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The Montpelier Community Fund

A new way to fund local, non-profit organizations.

Montpelier has a long and proud history of providing generous taxpayer support for non-profit organizations. The city charter allows organizations to seek funding through ballot initiatives, and Montpelier voters traditionally have supported most of these proposals.

In recent years, however, the process has become unwieldy. There were 29 separate funding items for non-profit organizations on last year’s Town Meeting Day ballot. The increasing volume of requests made by ballot initiative presents a number of challenges:
Voters do not have adequate information or time to evaluate each of these requests. Often voters are not aware of funding requests until they enter the voting booth.
Voters do not have the opportunity or ability to weigh these proposals against other potential recipients of municipal funds.
There is no process in place to evaluate the purposes for which the appropriated funds are intended, or if they are actually spent for those purposes.

The city council has adopted a new system for allocating municipal funds to non-profit organizations, similar to what is currently used in Plainfield and Marshfield. Under this proposal, the city will create a separate fund, called the Montpelier Community Fund. This fund will be managed by a board of Montpelier residents who would be appointed by the city council. In the first year, 2013, the city will appropriate to the fund the approximate amount that was placed on this year’s ballot for non-profit organizations – about $100,000. Citizens will be encouraged to make personal contributions to the fund.

The Kellogg-Hubbard Library, which received $293,975 from a ballot initiative last year, will continue to receive funding either through direct city appropriations or ballot initiatives.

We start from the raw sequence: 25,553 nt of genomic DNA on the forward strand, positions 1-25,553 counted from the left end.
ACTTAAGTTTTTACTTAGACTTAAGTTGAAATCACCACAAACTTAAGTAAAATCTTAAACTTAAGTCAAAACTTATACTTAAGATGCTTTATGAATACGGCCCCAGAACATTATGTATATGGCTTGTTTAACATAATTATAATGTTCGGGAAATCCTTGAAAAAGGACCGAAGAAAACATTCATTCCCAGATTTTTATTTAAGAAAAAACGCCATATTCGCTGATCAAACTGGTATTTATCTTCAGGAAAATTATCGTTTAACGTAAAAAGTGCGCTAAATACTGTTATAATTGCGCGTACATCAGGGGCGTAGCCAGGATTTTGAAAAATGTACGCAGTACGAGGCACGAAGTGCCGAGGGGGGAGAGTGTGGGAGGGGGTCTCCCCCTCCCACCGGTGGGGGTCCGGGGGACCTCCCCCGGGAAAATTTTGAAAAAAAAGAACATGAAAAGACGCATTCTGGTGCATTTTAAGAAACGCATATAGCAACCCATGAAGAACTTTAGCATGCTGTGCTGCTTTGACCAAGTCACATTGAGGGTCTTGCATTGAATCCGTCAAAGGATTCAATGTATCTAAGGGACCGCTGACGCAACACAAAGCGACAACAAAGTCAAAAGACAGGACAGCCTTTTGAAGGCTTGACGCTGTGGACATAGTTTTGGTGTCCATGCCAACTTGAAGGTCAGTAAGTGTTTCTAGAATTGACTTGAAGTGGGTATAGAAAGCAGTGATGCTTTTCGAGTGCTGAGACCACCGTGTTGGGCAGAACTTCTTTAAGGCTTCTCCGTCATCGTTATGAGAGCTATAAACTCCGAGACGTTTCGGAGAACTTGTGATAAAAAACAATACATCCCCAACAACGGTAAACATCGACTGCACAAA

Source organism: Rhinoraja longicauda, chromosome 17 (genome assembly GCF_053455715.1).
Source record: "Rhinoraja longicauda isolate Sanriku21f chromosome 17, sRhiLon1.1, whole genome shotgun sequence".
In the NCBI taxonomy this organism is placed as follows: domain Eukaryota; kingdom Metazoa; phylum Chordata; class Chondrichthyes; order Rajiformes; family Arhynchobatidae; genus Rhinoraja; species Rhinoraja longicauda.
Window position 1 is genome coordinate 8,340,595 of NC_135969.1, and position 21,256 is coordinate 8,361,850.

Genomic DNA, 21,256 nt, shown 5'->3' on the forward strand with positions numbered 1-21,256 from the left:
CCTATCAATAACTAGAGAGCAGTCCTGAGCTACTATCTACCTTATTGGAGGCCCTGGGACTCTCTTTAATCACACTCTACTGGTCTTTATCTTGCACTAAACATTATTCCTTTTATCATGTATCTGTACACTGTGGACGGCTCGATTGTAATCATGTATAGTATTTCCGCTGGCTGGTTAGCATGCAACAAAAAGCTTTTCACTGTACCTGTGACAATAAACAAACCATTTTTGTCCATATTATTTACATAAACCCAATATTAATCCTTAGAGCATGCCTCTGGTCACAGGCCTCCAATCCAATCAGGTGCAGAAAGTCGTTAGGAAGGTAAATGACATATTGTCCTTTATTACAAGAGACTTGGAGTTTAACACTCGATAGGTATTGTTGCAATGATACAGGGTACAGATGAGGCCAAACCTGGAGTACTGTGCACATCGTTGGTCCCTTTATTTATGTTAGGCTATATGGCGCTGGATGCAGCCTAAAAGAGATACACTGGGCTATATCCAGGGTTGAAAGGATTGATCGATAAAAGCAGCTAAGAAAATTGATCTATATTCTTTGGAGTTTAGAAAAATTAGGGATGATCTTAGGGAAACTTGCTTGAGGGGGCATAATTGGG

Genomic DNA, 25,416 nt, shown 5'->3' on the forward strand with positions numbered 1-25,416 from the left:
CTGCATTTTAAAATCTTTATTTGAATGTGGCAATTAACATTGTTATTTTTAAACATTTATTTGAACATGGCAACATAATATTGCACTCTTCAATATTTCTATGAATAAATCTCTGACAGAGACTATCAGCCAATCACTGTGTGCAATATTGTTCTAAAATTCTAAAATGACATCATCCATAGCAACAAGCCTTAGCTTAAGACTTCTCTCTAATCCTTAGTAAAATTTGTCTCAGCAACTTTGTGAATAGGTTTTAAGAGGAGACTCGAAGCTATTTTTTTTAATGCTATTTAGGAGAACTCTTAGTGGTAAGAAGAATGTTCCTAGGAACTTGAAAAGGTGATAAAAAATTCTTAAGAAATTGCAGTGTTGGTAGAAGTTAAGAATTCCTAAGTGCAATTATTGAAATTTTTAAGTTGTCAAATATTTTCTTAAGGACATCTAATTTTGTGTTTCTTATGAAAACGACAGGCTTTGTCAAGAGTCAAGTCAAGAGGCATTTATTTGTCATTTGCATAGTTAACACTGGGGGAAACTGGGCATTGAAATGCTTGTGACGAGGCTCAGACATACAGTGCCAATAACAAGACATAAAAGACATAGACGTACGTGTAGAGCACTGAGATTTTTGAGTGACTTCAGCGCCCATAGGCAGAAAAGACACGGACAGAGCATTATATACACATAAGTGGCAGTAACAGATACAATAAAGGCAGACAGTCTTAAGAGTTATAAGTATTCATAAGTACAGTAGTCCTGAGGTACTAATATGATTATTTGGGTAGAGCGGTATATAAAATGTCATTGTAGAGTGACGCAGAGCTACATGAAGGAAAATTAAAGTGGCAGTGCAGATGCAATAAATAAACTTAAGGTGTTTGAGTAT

The MCF board will solicit applications from non-profit organizations for grants from the fund. The board will take into consideration any prior amounts that organizations have received through ballot initiatives, since many non-profit entities have come to rely on annual city appropriations. The board will also consider the extent to which the grant benefits Montpelier, its residents and the public good.

The MCF board will be responsible for determining that grant funds are used for the purposes for which they were approved.

Under our city charter, non-profit entities would continue to have the right to place funding initiatives on the ballot. To ensure that the new MCF did not simply add a new mechanism to the existing process, funding will be available only to those entities that choose not to petition for funding through a ballot initiative for that year. The MCF fund will also be reduced by the amount to which ballot items are approved, to ensure that the city retains control over the total amount of funds that are appropriated.

I believe this process would be preferable to the current ballot initiative process in several ways:
  • It will create a rational process by which funding requests are considered within the context of an overall budget, with funds allocated based on the needs that are intended to be addressed.
  • It will allow for the subsequent review of grants to ensure that they were spent as intended.
  • It will relieve voters of making funding decisions on an ad hoc basis with little information.
  • It will maintain the city’s commitment to funding non-profit organizations.
  • I welcome your thoughts about this new plan. Please contact me at

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August 10, 2012

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